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Arkansas Business Editor Raises Questions About Disclosures in KFSM Story

kfsm logoThe editor of Arkansas Business has penned an open letter to Rick Bagley, the news director at KFSM, the CBS affiliate in Fort Smith, Ark. At issue: a lengthy piece on the station’s website raising questions about the qualifications of the recently-appointed director of the University of Arkansas’ Center for Ethics in Journalism.

The editor, Gwen Moritz, says the article should have included a disclosure: it was written by KFSM managing editor Larry Henry, whose mother-in-law is a professor at the school who supported a different candidate for the job. Moritz exchanged several emails with Henry about the piece; in the open letter, she said Henry “insulted me personally and professionally and even offered some choice words for my husband for good measure.”

Moritz also reveals Henry has applied for jobs in the university’s journalism department twice, once as recently as last year. A Jim Romenesko reader points out when comments on the KFSM website started questioning some of the story’s problems, “the comments were mysteriously turned off.”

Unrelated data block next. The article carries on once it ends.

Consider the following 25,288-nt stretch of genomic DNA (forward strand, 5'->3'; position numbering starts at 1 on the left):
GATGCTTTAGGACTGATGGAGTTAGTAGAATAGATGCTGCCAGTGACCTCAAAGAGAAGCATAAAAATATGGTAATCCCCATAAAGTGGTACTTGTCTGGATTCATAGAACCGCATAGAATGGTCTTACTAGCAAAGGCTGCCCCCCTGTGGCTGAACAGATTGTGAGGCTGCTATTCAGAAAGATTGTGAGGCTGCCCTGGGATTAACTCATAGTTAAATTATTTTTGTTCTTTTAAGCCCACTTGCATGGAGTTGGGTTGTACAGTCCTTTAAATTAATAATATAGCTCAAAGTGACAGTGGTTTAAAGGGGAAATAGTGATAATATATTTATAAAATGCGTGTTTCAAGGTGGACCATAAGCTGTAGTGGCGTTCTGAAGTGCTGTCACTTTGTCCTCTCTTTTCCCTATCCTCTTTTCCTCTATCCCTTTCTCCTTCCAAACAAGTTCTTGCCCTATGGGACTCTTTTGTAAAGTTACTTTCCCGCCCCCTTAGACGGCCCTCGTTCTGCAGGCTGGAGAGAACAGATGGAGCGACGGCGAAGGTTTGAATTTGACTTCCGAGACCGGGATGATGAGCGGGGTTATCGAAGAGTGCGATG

“If I were their news director, I would consider whether they are qualified to practice journalism at all,” Moritz writes in her letter to Bagley:

But I’m not their news director; you are. In standing by their work, you have personally approved the comparison of an accomplished professor with a woman who slept her way into a job and you have personally affirmed that the KFSM audience didn’t deserve to know that the story was produced by the son-in-law of a faculty member who didn’t get her way. Professional standards truly are set at the top.

In response, Bagley provided the following statement to Arkansas Business:

We stand by the reporting of this story. The story speaks for itself. We will not get into the process or the collaboration that went into its reporting. It’s a records-based story, centering on documents we obtained through a Freedom of Information Act request. Based on the documents, readers can make their own decisions about the recommendation to hire Stephens for the job.

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